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ROME: The Gladiator School

The Ludus Magnus - otherwise known as the Gladiator School - was built by the Emperor Domitian (81-96AD)  and lies just to the east (left in the lead photo) of the Flavian amphitheatre, although it is far better known as the Colosseum. 

In its day, the Ludus Magnus was Rome's foremost academy for training gladiators. 

Fragments of the now famous Severian map of Rome - engraved on marble slabs - had revealed the existence of the Ludus Magnus as far back as 1562, but it was not until its chance discovery in 1937 that Rome's Gladiator School once again saw the light of day!

The original construction of the Gladiator School came about as part of large public building works undertaken by the Flavian emperors. It aim was to create a purpose built district specially equipped to function around the needs of the amphitheatre.

The main entrance of the Gladiator School was off the Via Labicana - as it still is today. It led into a colonnaded courtyard surrounded by the gladiators' quarters.

At the centre of the Ludus Magnus, built on two levels, there was an ellipsoidal arena in which the gladiators practised. It was circumscribed by the steps of a small cavea, probably reserved for a limited number of spectators. 

The cavea had a four-sided portico (of about 100m per side) with travertine columns. It led to a number of outside rooms, to be used by the gladiators and as services for the performances. 

Only a few ruins in Travertine remain of the colonnade which was raised in the place where the columns were probably located originally. Seating was provided, however this was only for a very limited number of select spectators.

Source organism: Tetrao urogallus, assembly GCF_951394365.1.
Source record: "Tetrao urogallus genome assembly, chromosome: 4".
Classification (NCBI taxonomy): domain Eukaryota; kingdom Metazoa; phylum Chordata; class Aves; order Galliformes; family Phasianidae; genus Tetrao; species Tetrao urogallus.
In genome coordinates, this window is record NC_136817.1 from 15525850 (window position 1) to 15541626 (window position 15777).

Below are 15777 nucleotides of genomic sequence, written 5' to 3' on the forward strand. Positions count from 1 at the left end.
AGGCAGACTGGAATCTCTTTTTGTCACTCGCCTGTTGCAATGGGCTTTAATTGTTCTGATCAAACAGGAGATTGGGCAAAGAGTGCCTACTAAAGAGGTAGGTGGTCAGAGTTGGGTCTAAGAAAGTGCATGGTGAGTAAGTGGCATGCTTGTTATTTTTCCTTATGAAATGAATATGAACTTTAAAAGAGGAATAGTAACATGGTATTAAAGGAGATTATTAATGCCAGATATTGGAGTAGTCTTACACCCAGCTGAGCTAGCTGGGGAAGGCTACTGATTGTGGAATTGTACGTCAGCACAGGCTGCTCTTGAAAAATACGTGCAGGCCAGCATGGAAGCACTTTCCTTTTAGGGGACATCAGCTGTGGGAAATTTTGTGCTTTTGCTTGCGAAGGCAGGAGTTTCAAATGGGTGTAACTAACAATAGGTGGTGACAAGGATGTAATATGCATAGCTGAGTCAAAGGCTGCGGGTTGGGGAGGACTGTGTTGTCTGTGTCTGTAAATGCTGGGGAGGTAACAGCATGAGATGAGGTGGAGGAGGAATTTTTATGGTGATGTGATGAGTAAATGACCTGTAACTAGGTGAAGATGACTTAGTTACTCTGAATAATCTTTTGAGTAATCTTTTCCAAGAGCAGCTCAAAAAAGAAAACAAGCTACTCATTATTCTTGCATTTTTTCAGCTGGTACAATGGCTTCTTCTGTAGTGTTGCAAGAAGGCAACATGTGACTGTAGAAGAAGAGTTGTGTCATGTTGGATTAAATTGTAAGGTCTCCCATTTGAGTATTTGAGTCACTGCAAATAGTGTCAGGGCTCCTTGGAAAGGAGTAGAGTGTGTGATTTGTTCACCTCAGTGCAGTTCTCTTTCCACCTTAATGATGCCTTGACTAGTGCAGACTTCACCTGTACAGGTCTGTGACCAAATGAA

There is also a tunnel that connects the Gladiator School with the underground network of the Colosseum that enabled the Gladiators the reach their impressive stage unimpeded by their fans.

The path, with an entrance 2.17 m wide, began underneath the amphitheatre and reached the Gladiator School at its southwestern corner.

Between the second and forth centuries the Gladiator School underwent numerous alterations, especially at the hands of Trajan (98-117AD). However, it was the abolition of gladiatorial contests in the 6th century that eventually led to its closure.

In the north-west corner of the portico, one of the four small, triangular fountains has been restored. 

It lies in the spaces between the curved wall of the cavea and the colonnade. 

A cement block remained between two brick walls, converging at an acute angle.

A large part of the brickwork structures were originally covered by marble slabs that were later removed.

What is left today of the ancient Gladiator School are the ruins of slightly less than one half of the oval mini-amphitheatre and the bottom of one half of the living quarters area for the gladiators.

The rest - unfortunately - remains buried under a number of buildings and a side road.

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Lead photo care of http the others are mine://

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